We have in our possession a letter from a Milwaukee subscriber who owns forty shares of the preferred stock which the company refuses to transfer, giving as a reason some legal objections. This stockholder was induced to exchange Marconi stock for the certificate he now owns, and can't get rid of it even by giving it away.
This stock was transferred by the Greater New York Security Co., whose name is affixed to the certificate as the company's transfer agent. This concern was an off-shoot of Abraham White, and has gone out of existence, but why this should invalidate the certificate is not explained. In fact, it does not invalidate it. The real legal objection is, as already mentioned, that the Wireless outfit do not want this stock to come in competition with their own.
How long will the great Empire State permit such high-handed and outright financial confidence games to disgrace and hold her up for public condemnation before the rest of the country?--Financial World, April 10th.
and so on, for a full column on the front page. We need not go into particulars here. Wireless telegrafy is a remarkable and useful invention; and it is a shame that its wonders have been used to cheat so many people out of their savings--mostly "small investors," as school teachers and other professional people. "Small investors" are notoriously bad investors; and it is usually found that schemes that are set to catch small investors have not sufficient merit to catch large investors. I have said this so many times that every reader must know it; yet small investors continue to bite at the bait cleverly set for them, and continue to lose their money. For example, this Wireless swindle has "cleaned out" whole towns--that is, has taken all the loose savings out of them--not from bankers nor capitalists, but from doctors, dentists, lawyers, preachers, teachers, small merchants, etc. And even where doctors did not invest, many of their patients did, with money that should have gone to the doctor. So you see, even if you are smart enuf to keep out of such things, you may suffer indirectly.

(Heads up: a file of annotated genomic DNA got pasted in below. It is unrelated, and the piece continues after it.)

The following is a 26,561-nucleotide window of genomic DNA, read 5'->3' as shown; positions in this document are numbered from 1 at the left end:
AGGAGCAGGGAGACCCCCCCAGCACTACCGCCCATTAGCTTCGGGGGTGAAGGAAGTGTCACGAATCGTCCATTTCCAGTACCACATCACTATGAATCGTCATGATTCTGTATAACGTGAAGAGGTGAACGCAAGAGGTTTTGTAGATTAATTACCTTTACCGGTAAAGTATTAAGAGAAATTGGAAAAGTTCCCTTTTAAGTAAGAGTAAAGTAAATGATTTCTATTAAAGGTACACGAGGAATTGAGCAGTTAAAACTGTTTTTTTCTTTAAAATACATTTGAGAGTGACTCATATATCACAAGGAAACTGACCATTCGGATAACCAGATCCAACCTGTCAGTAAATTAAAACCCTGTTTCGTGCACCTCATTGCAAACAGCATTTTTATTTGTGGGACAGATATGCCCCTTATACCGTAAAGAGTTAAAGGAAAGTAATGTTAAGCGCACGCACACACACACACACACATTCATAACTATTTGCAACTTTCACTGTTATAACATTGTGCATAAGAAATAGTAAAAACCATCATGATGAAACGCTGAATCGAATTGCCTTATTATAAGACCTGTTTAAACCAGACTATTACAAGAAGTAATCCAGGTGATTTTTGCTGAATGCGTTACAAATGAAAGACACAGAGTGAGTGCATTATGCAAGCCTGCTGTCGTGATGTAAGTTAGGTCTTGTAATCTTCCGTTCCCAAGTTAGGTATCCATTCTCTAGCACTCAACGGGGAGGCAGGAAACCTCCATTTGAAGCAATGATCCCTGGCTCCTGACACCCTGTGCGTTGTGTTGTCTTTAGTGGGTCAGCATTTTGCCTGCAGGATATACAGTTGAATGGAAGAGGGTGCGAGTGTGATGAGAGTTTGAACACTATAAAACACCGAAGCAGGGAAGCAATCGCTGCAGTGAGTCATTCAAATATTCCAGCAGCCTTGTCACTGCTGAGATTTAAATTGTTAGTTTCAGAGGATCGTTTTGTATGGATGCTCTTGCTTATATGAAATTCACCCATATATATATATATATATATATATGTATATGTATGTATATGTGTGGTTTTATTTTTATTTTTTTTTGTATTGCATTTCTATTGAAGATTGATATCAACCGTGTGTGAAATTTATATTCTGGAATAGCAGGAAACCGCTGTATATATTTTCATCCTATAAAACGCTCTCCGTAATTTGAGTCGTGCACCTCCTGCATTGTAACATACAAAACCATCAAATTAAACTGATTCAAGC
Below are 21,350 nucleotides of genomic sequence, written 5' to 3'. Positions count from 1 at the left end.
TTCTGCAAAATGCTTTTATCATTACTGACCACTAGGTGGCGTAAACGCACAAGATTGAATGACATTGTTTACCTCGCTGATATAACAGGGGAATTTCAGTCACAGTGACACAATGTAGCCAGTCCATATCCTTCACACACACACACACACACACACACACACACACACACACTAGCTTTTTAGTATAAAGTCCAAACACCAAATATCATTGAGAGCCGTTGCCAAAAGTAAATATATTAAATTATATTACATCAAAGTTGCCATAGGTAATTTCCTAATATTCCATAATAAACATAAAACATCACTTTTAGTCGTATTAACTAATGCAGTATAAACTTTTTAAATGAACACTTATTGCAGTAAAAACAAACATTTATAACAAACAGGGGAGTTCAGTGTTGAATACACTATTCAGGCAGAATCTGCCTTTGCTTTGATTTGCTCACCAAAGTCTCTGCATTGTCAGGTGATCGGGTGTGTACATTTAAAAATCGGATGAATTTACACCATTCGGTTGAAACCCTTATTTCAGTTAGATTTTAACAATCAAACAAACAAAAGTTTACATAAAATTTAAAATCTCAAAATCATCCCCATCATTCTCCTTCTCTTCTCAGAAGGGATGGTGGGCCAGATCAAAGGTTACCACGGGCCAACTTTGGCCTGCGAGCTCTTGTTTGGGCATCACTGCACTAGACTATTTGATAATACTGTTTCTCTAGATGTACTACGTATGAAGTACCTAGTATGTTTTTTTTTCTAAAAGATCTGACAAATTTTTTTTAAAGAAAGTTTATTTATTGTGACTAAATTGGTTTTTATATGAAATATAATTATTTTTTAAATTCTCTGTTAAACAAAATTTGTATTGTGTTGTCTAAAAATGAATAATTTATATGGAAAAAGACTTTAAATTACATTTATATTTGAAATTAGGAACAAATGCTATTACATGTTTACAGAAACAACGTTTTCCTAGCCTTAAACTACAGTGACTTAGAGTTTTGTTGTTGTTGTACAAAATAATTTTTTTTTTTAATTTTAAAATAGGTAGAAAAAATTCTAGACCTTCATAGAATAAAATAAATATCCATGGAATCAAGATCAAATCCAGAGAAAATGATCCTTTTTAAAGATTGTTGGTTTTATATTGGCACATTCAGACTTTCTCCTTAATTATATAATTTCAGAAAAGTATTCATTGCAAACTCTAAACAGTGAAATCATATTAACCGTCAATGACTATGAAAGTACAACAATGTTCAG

WIRELESS MEN ARRESTED UPON FRAUD CHARGES. OFFICERS OF UNITED COMPANY ACCUSED BY POST-OFFICE INSPECTORS. SAY STOCK WAS JUGGLED. THOSE "ON INSIDE" ALLEGED TO HAVE MADE MILLIONS AT STOCKHOLDERS' EXPENSE.NEW YORK, June 15.--United States post-office inspectors raided the handsome Broadway offices of the United Wireless Telegraf Company to-day and caused the arrest of Christopher C. Wilson, president of the com-